The old woman didn’t say anything; she just closed the door again. Shelly shrugged and stuffed clothes into the washer. When it was full she closed the lid and stood there. She was debating whether she should stay awake to feed the drier when something moving in the back yard caught her eye. It was quite big, definitely not a rabbit. It might have been a deer, Sherry thought. Poor little deer, how did you get lost in the city? The back door had five locks on it. Two sliding bolts, a chain and two twist and turn locks. She undid them all and shoved the reluctant door open. The cold wintery night air was fresh and crisp and stinging. She took a few tender steps into the snow. It was deeper than she thought it would be and she was just in her slippers. The icy snow stung her ankles. She was just about to turn back when she saw the footprints- small human bare feet prints. A wave of compassion washed over her, momentarily chasing away the winter chill. Some poor little kid- a homeless, freezing child, was stuck out here, trying to stay alive in the worst winter in ten years.
“Hello?” Sherry called out into the cold dark. “I won’t hurt you.” She thought she heard some rustling- there was some kind of an evergreen bush topped with snow and it seemed there was something in it. “I can help you.”
She shuddered when the child appeared, for half of its face had been mauled, perhaps by a dog or other animal. It was just a little girl, perhaps five or six years-old, wispy blond hair and barefoot in a white nightgown except blood from the mauling had stained one side from white to dried blood burgundy rust.
“You’re hurt,” Sherry said, and reached out for her.
The little girl’s eyes were all glassy and empty. Probably in shock, Sherry decided. But the pale little hand came up and grasped hers.
“We’re going to go inside to warm up and have some food and so I can look at your injury.”
Sherry led the girl in by the hand. The poor thing seemed to weigh almost nothing. She followed obediently up the steep back stairs and into Sherry’s cozy apartment. The little girl just stood there while her rescuer ran around collecting blankets, bandages and towels.
“Come sit beside me,” Sherry said, once she’d made a kind of warm nest on the couch.
The little girl climbed up and looked at her with her vacant blue eyes. Sherry shuddered involuntarily- the injury was severe, and parts of the girl’s whitish skull shone through in spots.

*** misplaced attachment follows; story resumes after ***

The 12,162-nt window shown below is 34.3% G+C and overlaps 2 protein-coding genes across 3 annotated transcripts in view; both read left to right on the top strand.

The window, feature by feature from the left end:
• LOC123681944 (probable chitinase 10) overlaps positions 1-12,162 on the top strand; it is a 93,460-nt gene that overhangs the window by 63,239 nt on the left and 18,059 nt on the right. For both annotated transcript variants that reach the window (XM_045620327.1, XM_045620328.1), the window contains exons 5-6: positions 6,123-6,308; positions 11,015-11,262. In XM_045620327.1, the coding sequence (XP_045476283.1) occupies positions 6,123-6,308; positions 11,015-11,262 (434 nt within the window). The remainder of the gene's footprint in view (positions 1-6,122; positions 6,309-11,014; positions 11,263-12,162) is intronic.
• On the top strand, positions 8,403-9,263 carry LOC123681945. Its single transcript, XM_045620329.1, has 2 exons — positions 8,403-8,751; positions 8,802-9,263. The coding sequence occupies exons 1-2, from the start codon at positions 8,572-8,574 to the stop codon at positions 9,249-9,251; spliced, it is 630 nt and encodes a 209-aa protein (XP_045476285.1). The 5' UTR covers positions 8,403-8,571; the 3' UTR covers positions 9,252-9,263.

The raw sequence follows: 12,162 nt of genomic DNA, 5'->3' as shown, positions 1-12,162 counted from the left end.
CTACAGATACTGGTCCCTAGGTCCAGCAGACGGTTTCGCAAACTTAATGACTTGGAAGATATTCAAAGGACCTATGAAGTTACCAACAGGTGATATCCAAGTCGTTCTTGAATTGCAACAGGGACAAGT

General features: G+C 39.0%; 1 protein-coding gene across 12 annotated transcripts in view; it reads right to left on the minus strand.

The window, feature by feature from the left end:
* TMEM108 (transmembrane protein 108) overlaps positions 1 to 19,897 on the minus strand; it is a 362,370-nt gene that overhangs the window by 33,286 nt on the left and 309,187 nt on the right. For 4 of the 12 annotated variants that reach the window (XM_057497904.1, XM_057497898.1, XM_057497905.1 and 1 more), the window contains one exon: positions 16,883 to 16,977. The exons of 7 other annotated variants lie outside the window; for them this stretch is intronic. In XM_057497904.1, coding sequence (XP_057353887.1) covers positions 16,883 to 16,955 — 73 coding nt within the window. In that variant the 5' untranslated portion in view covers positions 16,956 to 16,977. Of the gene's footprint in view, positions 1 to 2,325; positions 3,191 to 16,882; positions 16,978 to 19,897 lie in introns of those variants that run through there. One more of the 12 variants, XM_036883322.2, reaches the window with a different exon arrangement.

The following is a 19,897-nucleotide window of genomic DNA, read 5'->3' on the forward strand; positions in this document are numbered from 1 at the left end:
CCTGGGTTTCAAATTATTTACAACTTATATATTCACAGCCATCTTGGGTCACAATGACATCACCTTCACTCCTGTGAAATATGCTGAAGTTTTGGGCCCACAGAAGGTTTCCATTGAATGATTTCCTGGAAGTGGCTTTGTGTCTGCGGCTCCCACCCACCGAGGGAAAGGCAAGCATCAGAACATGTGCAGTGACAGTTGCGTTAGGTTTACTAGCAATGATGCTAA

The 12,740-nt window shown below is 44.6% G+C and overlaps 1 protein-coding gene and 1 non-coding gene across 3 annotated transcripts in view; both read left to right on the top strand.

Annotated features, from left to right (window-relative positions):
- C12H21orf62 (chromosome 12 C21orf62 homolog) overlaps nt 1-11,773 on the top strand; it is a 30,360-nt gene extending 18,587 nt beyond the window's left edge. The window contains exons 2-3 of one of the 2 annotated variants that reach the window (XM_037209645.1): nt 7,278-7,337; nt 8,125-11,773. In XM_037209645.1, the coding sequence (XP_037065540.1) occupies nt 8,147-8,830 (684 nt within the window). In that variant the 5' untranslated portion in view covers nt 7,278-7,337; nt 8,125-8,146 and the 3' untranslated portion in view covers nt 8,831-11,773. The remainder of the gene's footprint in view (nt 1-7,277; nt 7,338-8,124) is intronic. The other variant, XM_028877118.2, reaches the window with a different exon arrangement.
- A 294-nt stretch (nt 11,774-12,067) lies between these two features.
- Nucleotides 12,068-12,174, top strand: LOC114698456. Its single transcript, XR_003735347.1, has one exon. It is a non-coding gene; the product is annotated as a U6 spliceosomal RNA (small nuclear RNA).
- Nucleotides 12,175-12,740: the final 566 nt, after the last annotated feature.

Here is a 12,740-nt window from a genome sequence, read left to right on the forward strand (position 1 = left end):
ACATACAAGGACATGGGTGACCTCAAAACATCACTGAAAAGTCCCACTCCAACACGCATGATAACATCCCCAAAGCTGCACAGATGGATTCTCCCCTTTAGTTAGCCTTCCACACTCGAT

“I think I’d better call an ambulance.” Sherry said, but when she went to get up, the little girl grabbed her into a fierce hug and wouldn’t let go.
“It’s okay, you’re safe now.” She told the little girl, hugging back.
When she looked down, the wound seemed a little bit better. Sherry shook her head- were her eyes playing tricks on her? The wound was closing, the skin regrowing, the scabs withering and crumbling to dust exposing fresh pink new skin beneath. The girl looked up at her and her eyes were bright and full of life and she smiled.
It was then that Sherry noticed the horrible claw like hand on the girl’s head- and realized it was her own. She staggered back, her body withered and ancient, and clawed her way over to the mirror. She was a husk of her former self. She was thin and wrinkled and looked like she was a hundred years old. But the little girl did not let her rest. She took the shrivelled thing that had been Sherry by the hand and carefully led her down the steep stairs to the old woman’s apartment. The old woman, it seemed, had been waiting and opened the door for them. The little girl deposited Sherry into a chair and then skipped over to the door.
“I’m going outside to play,” the child sang cheerfully, and went out.
The old woman closed the door and locked it. Three other ancient and withered women shuffled in and stood staring at their newest sister.
“Welcome,” The first said. “You’re one of us now.”
“Get out of my chair,” rasped the second.
The third woman was crying.
The fourth one was shaking her head. “You shouldn’t have let the little girl in.”